This Easy Recipe for Soft Rolls Uses Less Than 10 Pantry Ingredients!

There’s nothing quite like breaking into freshly baked bread, beautifully golden on the outside, warm and pillowy on the inside. What’s even more rewarding is making it yourself! These soft dinner rolls are incredibly easy to make and require just a few ingredients that you probably already have in your pantry. I promise once you try these Baking Therapy soft rolls, it’ll be your go-to bread recipe time and time again.

Easy Soft Dinner Rolls

Prep Time: 15 minutes
Resting Time: 45 minutes
Bake Time: 20 minutes
Total Time: 80 minutes
Servings: 2 x 6-inch round loaves

Ingredients:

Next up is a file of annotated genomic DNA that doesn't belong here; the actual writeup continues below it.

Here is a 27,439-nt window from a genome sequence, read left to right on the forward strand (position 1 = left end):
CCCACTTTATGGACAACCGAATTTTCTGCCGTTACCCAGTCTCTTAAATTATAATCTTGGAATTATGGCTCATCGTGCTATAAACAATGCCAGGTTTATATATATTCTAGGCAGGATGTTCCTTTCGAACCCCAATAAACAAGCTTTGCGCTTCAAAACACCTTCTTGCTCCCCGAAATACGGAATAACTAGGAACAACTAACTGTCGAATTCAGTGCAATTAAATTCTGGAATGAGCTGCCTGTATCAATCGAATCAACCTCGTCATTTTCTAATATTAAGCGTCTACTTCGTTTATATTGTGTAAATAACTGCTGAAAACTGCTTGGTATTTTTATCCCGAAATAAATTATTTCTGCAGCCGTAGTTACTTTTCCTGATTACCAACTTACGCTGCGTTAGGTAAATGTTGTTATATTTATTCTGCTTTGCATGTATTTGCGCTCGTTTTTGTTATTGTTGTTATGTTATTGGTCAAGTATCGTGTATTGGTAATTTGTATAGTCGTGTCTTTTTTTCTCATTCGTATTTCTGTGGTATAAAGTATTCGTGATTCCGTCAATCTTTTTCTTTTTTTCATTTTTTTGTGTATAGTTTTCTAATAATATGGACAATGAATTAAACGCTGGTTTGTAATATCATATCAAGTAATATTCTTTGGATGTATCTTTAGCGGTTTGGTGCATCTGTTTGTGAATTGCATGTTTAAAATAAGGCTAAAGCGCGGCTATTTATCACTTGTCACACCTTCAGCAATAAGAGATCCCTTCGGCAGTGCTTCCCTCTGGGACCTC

Dough
1 cup whole milk, room temperature
2 ½ Tbsp instant yeast
2 ¾ cup all-purpose flour
1 Tbsp vegetable oil (or any neutral oil)
1 Tbsp granulated sugar
1 egg, beaten
2 ½ tsp kosher salt

Egg Wash
1 egg
1 Tbsp milk

Pinch flaky salt (optional)

Related: No-Knead Olive Za’atar Bread That Looks Fancy (But is Super Easy)

Directions:

1. In a stand-mixer bowl with the hook attachment, mix together the milk and instant yeast. (If you’re using active dry yeast, make sure to proof in warm milk at about 100°F to 110°F). Add the sifted flour, oil, sugar, egg and salt. Mix on low speed, until the dough pulls away from the bowl, about 5-7 minutes.

2. Transfer the dough to a lightly floured surface, cover with the bowl and allow the dough to rest for 30 minutes. The dough will rise to about two to three times its original size.

Related: From Homemade Bread to Pickles, 20 Recipes to Master While Indoors

3. Grease and line with parchment paper two 6-inch round pans (or pan of your choice).

4. Portion the dough into equal portions (10 x 75 gram balls). Roll each piece of dough against a non-floured surface to create smooth, round dough balls.